Faith-based institutions and organizations have a long history of medical and health-directed work, as this review describes. Relationships have been developed and nurtured that can be drawn upon to meet strategic population-health needs Bennett and Hale, This much is widely appreciated Gunderson and Cochrane, How can the public health sector work with faith-based organizations to reduce health disparities? What opportunities are there for DHHS agencies e. How can state and local governments partner with religious denominations and congregations for community health development?
Are there existing models that outline how such partnerships can come together and function harmoniously? Especially in clinical settings, professionally trained practitioners in medical, healthcare, and faith-based occupations are in regular contact and interaction in the care of patients.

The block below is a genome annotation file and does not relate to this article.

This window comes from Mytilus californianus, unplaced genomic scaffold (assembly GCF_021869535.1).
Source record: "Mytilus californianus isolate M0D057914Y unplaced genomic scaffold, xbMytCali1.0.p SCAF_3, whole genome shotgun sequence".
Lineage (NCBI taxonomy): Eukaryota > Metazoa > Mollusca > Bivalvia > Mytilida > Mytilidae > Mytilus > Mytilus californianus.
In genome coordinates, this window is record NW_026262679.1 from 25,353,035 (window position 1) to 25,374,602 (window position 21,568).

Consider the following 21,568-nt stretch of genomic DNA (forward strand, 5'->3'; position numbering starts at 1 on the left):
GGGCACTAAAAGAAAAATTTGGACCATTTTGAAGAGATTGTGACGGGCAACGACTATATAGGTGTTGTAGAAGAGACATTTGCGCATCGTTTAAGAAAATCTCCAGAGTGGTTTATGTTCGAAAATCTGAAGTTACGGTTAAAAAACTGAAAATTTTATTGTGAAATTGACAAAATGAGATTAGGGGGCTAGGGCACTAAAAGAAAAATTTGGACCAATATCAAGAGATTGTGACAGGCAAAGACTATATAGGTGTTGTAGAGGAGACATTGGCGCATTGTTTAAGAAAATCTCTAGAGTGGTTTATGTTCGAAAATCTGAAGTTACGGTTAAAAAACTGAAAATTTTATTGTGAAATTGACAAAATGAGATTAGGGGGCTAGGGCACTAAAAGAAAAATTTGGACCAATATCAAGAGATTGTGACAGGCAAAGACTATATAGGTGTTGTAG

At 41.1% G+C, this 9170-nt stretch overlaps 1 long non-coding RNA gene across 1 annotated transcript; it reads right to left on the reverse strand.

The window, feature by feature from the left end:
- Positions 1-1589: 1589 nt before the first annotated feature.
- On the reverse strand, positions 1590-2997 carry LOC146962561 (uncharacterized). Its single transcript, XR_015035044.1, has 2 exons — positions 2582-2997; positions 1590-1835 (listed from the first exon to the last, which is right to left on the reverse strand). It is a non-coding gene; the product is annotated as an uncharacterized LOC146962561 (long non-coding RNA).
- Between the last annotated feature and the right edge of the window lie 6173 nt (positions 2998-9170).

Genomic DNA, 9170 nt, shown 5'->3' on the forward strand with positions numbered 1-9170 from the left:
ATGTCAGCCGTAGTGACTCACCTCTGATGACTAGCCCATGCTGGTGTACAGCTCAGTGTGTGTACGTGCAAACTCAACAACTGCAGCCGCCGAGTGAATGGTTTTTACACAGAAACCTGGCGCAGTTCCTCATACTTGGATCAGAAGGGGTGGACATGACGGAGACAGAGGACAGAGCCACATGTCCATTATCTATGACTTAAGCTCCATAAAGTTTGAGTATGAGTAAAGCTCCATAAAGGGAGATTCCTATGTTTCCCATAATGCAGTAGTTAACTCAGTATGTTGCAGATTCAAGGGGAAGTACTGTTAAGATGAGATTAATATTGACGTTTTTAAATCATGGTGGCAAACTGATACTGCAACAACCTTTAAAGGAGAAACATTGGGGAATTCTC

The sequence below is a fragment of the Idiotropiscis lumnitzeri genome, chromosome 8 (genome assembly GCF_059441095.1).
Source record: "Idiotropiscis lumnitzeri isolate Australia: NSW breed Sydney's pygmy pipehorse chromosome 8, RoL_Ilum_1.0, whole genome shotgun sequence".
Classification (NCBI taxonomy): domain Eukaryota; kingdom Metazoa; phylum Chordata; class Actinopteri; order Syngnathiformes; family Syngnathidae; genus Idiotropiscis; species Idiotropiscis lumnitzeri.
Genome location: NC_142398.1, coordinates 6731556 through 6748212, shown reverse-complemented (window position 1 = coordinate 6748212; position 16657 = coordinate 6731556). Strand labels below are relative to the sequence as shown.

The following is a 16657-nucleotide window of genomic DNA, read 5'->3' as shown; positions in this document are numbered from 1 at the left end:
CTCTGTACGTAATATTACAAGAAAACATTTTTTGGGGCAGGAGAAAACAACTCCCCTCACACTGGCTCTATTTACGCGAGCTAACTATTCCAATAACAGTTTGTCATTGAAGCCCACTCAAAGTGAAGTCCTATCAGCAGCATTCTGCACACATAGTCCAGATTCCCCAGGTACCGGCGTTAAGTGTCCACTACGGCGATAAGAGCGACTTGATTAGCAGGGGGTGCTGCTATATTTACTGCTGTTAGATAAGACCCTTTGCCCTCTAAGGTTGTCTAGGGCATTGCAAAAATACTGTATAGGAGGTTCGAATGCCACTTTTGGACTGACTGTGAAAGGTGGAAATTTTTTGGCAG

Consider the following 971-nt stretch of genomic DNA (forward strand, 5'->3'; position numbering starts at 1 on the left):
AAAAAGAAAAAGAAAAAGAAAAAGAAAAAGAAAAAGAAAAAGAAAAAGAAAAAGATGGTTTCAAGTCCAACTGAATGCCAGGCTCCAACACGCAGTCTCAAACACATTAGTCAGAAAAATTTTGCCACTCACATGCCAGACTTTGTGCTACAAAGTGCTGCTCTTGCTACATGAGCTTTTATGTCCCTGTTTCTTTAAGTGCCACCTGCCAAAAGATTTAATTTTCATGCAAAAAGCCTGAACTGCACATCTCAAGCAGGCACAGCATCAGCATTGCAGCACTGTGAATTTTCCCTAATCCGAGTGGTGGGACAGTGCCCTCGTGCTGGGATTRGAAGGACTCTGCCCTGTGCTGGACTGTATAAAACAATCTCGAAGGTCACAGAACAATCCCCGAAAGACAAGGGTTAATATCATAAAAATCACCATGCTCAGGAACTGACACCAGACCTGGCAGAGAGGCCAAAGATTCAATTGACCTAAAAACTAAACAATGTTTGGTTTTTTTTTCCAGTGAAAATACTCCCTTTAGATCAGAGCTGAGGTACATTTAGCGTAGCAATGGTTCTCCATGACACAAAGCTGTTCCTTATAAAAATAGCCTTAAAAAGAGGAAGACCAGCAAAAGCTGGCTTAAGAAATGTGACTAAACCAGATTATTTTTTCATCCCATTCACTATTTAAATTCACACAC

Sometimes these relationships are ongoing; sometimes they are transient.
Their dynamics, in turn, may be reinforced by institutional guidelines and by unstated parameters related to professional jurisdiction, tacit decision-making authority, and other turf-related issues Post et al. Which sector or profession has decision-making authority? Does it matter? Are there particular clinical endpoints cure, recovery, discharge that take precedence over others well-being, patient satisfaction, pain-free status and that are the domain of respective professions?